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Unexpected effects of climate change on the predation of Antarctic petrels

Published online by Cambridge University Press:  27 April 2004

Jan A. Van Franeker
Affiliation:
alterra – Texel, Marine and Coastal Zone Research, PO Box 167, 1790 AD Den Burg (Texel), The Netherlands
Jeroen C.S. Creuwels
Affiliation:
alterra – Texel, Marine and Coastal Zone Research, PO Box 167, 1790 AD Den Burg (Texel), The Netherlands
Willem Van Der Veer
Affiliation:
alterra – Texel, Marine and Coastal Zone Research, PO Box 167, 1790 AD Den Burg (Texel), The Netherlands
Sam Cleland
Affiliation:
Bureau of Meteorology, PO Box 40050, Casuarine, NT 0811, Australia
Graham Robertson
Affiliation:
Australian Antarctic Division, Channel Highway, Kingston, TAS 7050, Australia

Abstract

Antarctic petrels Thalassoica antarctica on Ardery Island, Antarctica (66°S, 110°E), experienced major reductions in breeding success and breeder survival over four seasons between 1984/85 and 1996/97. In 1996 the reason was revealed. A large snowdrift covered part of the study colony on the cliffs. Southern giant petrels Macronectes giganteus, normally lacking access to this area, exploited the snow for soft ‘crash landings”. After landing they waited for the disturbed birds to resettle on their nests and then used surprise to seize and kill a victim. Predation continued into the egg period, and only stopped after the snowdrift had melted. Giant petrels showed no interest in the eggs but, during the panic caused by their activities, South Polar skuas Catharacta maccormicki took the deserted eggs. Antarctic petrel mortality due to predation within the 1996/97 season amounted to 15.4% of experienced breeders, and breeding success was reduced to virtually zero. Weather data from the nearby Casey station over the 1980–96 period showed that a significant increase in precipitation has occurred, in combination with shifts in speed and direction of winds. We conclude that the decreases in breeding success and survival in earlier seasons were also related to increased snowfall and predation. Although similar predation behaviour by giant petrels has not been reported before, we think that it is long established and explains why nesting of the smaller fulmarine petrels is limited to steeper cliffs or sheltered sites. The complexity of the response seems unlikely to be predicted by our present understanding of how climate change affects ecosystems.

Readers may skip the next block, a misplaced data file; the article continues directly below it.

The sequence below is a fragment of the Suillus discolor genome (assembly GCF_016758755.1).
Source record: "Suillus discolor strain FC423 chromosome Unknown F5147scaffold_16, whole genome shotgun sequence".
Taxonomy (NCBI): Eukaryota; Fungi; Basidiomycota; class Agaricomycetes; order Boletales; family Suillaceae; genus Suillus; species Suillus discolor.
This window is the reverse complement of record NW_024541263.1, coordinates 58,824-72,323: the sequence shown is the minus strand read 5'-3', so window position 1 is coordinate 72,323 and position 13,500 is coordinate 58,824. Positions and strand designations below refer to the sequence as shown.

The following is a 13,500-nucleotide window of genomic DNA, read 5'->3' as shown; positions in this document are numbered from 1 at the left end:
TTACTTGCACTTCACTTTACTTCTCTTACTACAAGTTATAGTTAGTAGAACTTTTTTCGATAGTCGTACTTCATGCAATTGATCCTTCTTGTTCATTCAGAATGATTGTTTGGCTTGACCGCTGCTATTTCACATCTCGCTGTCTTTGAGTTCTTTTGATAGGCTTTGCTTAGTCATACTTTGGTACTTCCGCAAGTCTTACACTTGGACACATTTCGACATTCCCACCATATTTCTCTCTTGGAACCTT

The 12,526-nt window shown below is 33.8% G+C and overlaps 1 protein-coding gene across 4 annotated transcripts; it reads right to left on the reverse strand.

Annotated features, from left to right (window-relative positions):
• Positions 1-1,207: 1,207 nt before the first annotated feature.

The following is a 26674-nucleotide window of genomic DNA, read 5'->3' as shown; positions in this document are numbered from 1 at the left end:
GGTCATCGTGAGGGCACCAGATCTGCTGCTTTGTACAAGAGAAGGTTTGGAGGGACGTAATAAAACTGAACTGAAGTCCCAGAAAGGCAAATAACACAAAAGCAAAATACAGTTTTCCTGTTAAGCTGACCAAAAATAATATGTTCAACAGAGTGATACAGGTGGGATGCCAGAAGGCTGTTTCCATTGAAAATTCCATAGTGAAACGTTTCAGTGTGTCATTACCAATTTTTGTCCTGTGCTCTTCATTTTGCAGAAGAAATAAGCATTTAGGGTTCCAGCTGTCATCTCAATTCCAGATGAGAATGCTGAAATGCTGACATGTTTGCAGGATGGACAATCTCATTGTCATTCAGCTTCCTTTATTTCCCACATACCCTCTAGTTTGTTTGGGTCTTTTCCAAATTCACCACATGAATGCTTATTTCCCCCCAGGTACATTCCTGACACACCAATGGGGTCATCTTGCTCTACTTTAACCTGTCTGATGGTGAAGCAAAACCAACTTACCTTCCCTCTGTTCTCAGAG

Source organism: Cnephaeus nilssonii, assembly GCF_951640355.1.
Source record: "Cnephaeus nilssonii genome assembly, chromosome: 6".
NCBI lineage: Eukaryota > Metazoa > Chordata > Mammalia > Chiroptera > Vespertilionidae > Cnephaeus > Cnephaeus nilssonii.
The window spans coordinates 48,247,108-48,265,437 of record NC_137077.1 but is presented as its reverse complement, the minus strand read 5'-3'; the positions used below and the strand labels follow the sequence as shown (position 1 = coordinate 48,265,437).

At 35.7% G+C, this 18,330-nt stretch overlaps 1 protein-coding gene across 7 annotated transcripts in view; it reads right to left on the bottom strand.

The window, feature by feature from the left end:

Type
Papers—Life Sciences and Oceanography
Copyright
© Antarctic Science Ltd 2001

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